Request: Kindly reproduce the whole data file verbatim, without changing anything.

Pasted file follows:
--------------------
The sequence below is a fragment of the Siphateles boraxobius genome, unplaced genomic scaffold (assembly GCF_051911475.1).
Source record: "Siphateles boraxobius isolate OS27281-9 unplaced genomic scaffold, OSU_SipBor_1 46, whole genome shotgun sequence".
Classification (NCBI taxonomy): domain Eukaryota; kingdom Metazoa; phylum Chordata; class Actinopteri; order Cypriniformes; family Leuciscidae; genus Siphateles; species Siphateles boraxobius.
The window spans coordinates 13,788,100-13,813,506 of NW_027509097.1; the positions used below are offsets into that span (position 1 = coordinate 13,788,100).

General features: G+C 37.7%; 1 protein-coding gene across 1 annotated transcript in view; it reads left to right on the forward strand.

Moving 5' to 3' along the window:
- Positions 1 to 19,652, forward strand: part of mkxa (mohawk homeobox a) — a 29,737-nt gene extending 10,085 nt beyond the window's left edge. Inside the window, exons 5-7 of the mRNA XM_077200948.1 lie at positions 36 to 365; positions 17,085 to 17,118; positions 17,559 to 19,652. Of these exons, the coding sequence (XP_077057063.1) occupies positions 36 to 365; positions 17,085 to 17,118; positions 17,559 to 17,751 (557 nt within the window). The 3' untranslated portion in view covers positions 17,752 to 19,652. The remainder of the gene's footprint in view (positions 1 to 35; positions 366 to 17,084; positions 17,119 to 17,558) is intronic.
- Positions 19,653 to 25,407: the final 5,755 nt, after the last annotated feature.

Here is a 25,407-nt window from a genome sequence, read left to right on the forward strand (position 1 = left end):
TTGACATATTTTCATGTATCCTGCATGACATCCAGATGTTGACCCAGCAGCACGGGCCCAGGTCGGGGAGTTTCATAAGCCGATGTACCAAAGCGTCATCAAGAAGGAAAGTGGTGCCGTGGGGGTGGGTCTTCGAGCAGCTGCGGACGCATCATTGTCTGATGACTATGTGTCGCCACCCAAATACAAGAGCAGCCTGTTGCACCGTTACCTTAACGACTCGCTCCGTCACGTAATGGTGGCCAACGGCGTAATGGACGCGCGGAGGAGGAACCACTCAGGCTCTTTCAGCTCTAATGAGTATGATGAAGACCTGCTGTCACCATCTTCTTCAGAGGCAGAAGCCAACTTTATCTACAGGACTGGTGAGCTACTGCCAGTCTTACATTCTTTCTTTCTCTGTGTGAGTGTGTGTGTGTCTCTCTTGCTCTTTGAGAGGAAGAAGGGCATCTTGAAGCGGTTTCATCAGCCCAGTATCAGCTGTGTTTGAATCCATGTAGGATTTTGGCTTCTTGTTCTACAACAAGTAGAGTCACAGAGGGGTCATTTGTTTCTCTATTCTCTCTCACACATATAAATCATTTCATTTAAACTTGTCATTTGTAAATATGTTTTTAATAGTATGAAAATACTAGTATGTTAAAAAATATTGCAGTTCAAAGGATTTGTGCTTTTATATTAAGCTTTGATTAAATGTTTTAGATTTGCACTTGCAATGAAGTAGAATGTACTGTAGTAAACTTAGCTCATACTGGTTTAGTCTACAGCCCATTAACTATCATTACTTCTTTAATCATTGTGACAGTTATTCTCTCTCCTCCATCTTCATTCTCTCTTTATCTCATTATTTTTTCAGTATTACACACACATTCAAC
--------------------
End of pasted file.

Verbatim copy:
The sequence below is a fragment of the Siphateles boraxobius genome, unplaced genomic scaffold (assembly GCF_051911475.1).
Source record: "Siphateles boraxobius isolate OS27281-9 unplaced genomic scaffold, OSU_SipBor_1 46, whole genome shotgun sequence".
Classification (NCBI taxonomy): domain Eukaryota; kingdom Metazoa; phylum Chordata; class Actinopteri; order Cypriniformes; family Leuciscidae; genus Siphateles; species Siphateles boraxobius.
The window spans coordinates 13,788,100-13,813,506 of NW_027509097.1; the positions used below are offsets into that span (position 1 = coordinate 13,788,100).

General features: G+C 37.7%; 1 protein-coding gene across 1 annotated transcript in view; it reads left to right on the forward strand.

Moving 5' to 3' along the window:
- Positions 1 to 19,652, forward strand: part of mkxa (mohawk homeobox a) — a 29,737-nt gene extending 10,085 nt beyond the window's left edge. Inside the window, exons 5-7 of the mRNA XM_077200948.1 lie at positions 36 to 365; positions 17,085 to 17,118; positions 17,559 to 19,652. Of these exons, the coding sequence (XP_077057063.1) occupies positions 36 to 365; positions 17,085 to 17,118; positions 17,559 to 17,751 (557 nt within the window). The 3' untranslated portion in view covers positions 17,752 to 19,652. The remainder of the gene's footprint in view (positions 1 to 35; positions 366 to 17,084; positions 17,119 to 17,558) is intronic.
- Positions 19,653 to 25,407: the final 5,755 nt, after the last annotated feature.

Here is a 25,407-nt window from a genome sequence, read left to right on the forward strand (position 1 = left end):
TTGACATATTTTCATGTATCCTGCATGACATCCAGATGTTGACCCAGCAGCACGGGCCCAGGTCGGGGAGTTTCATAAGCCGATGTACCAAAGCGTCATCAAGAAGGAAAGTGGTGCCGTGGGGGTGGGTCTTCGAGCAGCTGCGGACGCATCATTGTCTGATGACTATGTGTCGCCACCCAAATACAAGAGCAGCCTGTTGCACCGTTACCTTAACGACTCGCTCCGTCACGTAATGGTGGCCAACGGCGTAATGGACGCGCGGAGGAGGAACCACTCAGGCTCTTTCAGCTCTAATGAGTATGATGAAGACCTGCTGTCACCATCTTCTTCAGAGGCAGAAGCCAACTTTATCTACAGGACTGGTGAGCTACTGCCAGTCTTACATTCTTTCTTTCTCTGTGTGAGTGTGTGTGTGTCTCTCTTGCTCTTTGAGAGGAAGAAGGGCATCTTGAAGCGGTTTCATCAGCCCAGTATCAGCTGTGTTTGAATCCATGTAGGATTTTGGCTTCTTGTTCTACAACAAGTAGAGTCACAGAGGGGTCATTTGTTTCTCTATTCTCTCTCACACATATAAATCATTTCATTTAAACTTGTCATTTGTAAATATGTTTTTAATAGTATGAAAATACTAGTATGTTAAAAAATATTGCAGTTCAAAGGATTTGTGCTTTTATATTAAGCTTTGATTAAATGTTTTAGATTTGCACTTGCAATGAAGTAGAATGTACTGTAGTAAACTTAGCTCATACTGGTTTAGTCTACAGCCCATTAACTATCATTACTTCTTTAATCATTGTGACAGTTATTCTCTCTCCTCCATCTTCATTCTCTCTTTATCTCATTATTTTTTCAGTATTACACACACATTCAAC